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Wal-Mart meets with citizens to talk traffic and crime at Northcross location

Thursday, March 18, 2010 by Kimberly Reeves

Members of Responsible Growth for Northcross (RG4N) met with the team for the Northcross Wal-Mart last week, expressing continuing concerns about traffic and crime issues.


RG4N organizer Jason Meeker brokered a meeting between the Wal-Mart team, led by Trey Salinas, and about two-dozen residents of the surrounding neighborhoods. While some local residents still sounded raw about the Wal-Mart deal – even with the store scaled down to a size just under 100,000 square feet — Meeker attempted to intervene and tone down some of the anger from local residents.


Three concerns appeared to rise to the top: potential truck traffic, hours of operation, and what some homeowners consider to be inevitable crime issues.


Salinas and his team took each question in turn, promising future meetings to address the issues between them and the yet-to-be-named store management. Wal-Mart’s goal is to have the Northcross store open by sometime in October.


“As Jason has pointed out, this should have happened sooner, but I want to assure you this is only the beginning of a constructive dialogue,” Salinas said. “Jason and I have talked about wanting to continue a constructive dialogue, and we will continue to do whatever we can to address that tonight and at some time in the future.”


Neighbors continue to be concerned about traffic and when it will occur. While the Wal-Mart team said it could control its own distribution trucks, spokesmen also said it couldn’t ticket other distributors that may choose to use neighborhood streets. The team, however, promised to address those concerns through the eventual store manager.


No more than three or four Wal-Mart 18-wheelers should be pulling into the lot on any given day. Predictions of 300 trucks a day, which early opponents noted in opposition to the site plans, were greatly exaggerated, according to the Wal-Mart team.


This would not be a traditional superstore as originally planned, Salinas noted. Instead, this would be a smaller store without a garden shop or lube center.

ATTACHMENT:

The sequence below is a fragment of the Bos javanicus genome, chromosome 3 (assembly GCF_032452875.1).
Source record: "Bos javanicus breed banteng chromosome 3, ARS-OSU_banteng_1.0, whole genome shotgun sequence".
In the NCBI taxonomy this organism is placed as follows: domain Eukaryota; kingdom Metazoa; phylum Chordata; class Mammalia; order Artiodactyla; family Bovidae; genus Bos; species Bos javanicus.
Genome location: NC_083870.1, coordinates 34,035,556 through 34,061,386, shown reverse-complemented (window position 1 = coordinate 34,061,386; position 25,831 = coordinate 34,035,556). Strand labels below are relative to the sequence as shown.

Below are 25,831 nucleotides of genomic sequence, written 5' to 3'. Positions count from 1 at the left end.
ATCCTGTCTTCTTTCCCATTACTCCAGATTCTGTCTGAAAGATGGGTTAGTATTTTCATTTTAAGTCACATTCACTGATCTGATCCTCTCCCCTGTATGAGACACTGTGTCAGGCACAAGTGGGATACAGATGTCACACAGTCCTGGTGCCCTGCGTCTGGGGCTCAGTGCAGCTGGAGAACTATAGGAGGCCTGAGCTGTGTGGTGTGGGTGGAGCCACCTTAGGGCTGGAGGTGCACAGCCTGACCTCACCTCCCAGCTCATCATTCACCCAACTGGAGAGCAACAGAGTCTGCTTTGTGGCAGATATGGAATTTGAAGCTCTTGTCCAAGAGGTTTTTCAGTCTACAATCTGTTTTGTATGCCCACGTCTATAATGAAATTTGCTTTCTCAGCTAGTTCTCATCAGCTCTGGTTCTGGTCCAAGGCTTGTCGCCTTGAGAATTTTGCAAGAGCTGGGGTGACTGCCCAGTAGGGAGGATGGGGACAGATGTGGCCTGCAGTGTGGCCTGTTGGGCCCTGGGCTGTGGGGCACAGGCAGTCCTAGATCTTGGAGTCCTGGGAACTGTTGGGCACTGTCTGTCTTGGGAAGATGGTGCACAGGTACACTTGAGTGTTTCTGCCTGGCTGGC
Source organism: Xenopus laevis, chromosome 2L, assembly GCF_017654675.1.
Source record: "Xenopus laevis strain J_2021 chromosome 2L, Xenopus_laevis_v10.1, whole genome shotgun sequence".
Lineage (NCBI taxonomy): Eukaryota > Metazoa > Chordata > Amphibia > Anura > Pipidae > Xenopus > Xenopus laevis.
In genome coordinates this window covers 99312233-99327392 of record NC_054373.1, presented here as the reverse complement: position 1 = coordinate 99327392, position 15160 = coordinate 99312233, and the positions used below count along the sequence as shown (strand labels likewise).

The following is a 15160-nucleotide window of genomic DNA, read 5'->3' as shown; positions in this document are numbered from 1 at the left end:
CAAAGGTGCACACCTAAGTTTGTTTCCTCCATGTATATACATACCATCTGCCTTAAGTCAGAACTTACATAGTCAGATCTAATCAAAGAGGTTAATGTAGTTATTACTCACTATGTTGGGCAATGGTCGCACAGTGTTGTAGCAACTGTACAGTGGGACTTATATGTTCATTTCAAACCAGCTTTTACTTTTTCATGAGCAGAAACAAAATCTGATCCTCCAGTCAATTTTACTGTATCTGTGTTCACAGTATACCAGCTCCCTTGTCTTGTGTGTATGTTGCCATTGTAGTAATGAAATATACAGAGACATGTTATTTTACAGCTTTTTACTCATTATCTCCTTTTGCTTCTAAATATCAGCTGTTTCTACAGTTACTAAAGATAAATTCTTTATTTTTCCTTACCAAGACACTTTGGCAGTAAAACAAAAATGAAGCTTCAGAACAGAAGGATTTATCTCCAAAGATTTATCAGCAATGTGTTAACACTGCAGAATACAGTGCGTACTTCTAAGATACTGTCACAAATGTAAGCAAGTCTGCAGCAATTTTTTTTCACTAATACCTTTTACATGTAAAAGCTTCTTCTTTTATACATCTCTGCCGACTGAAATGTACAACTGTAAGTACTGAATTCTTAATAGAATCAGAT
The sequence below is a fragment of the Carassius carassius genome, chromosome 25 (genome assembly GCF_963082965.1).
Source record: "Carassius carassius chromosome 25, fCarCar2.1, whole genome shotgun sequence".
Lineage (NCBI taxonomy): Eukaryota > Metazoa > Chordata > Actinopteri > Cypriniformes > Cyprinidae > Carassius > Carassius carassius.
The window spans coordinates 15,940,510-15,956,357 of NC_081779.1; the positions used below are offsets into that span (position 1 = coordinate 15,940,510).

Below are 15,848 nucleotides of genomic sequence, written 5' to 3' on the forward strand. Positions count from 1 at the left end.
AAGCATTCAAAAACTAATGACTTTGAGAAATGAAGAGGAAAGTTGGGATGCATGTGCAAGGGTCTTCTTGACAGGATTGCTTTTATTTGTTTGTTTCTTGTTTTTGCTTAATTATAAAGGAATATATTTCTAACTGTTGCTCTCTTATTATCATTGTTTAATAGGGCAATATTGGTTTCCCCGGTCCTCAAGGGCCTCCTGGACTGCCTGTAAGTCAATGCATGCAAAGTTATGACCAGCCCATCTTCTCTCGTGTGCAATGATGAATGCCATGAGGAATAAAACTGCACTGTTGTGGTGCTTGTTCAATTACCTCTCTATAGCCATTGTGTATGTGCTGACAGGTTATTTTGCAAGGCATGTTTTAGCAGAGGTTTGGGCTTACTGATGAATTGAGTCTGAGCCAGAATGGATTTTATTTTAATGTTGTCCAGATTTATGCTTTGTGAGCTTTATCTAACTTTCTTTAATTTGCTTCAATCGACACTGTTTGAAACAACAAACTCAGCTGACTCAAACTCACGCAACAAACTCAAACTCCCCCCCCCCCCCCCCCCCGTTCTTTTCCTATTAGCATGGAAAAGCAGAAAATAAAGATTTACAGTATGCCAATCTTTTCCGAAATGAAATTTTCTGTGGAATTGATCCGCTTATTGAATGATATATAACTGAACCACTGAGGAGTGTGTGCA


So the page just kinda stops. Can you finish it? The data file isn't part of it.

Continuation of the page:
Most Wal-Mart stores are open 24 hours a day. This one, as a concession to local neighborhoods, will close at 1am and reopen at 5am, which is somewhat consistent with the HEB located at Burnet and Koenig lanes. If the HEB were to open 24 hours, the Wal-Mart at Northcross would reserve the right to compete on those terms and to extend 24-hour service through the holidays, Salinas said.


The Wal-Mart team could not guarantee the circulation of truck traffic, especially traffic of smaller vehicles that are not owned by the retail chain, but the team promised that any neighborhood cut-through traffic would be addressed, either by direct instruction or by contact with the Austin Police Department.


In negotiations, the Wal-Mart had agreed to limited hours, but Salinas noted that exceptions might be made for the holidays or in the case that a direct competitor offered 24-hour operations.


Already, the CVS Pharmacy – across Anderson Lane but not considered a direct competitor – has expanded limited hours to 24-hour service for customers. Most businesses, however, do close before midnight.


This Wal-Mart, unlike larger stores on major thoroughfares, will not invite truckers to use the lot for overnight parking. Nor will truckers be encouraged to use either Rockwood or Foster lanes for access to the store, Salinas said.


During the question-and-answer session, one angry resident asked whether local business would be fostered. Salinas said small restaurants had been encouraged to apply for pad sites within the Wal-Mart, a point that was dismissed by the local resident. Instead, Salinas promised to address any specific concerns raised by local businesses, although most business surrounding the Wal-Mart along Anderson and Burnet lanes are unlikely to be impacted by Wal-Mart’s business.


Some residents pointed to other local Wal-Mart locations as “eyesores” and potential havens for crime. Salinas encouraged concerned residents to address potential crime concerns with the future store manager.


Meeker noted that concerns were high in local neighborhoods as of late because of a recent rash of home burglaries. Another attendee piped up to say that the homeless population in the area had doubled in recent years, which some in the audience appeared to tie to the increase in both home and car burglaries.


The Wal-Mart team attributed other improvements to the city, such as improved crosswalks on streets around Wal-Mart. Meeker said he would contact Council Member Laura Morrison’s office on promised improvements to access. Salinas also mentioned the upcoming bond election as a potential option to address local issues.

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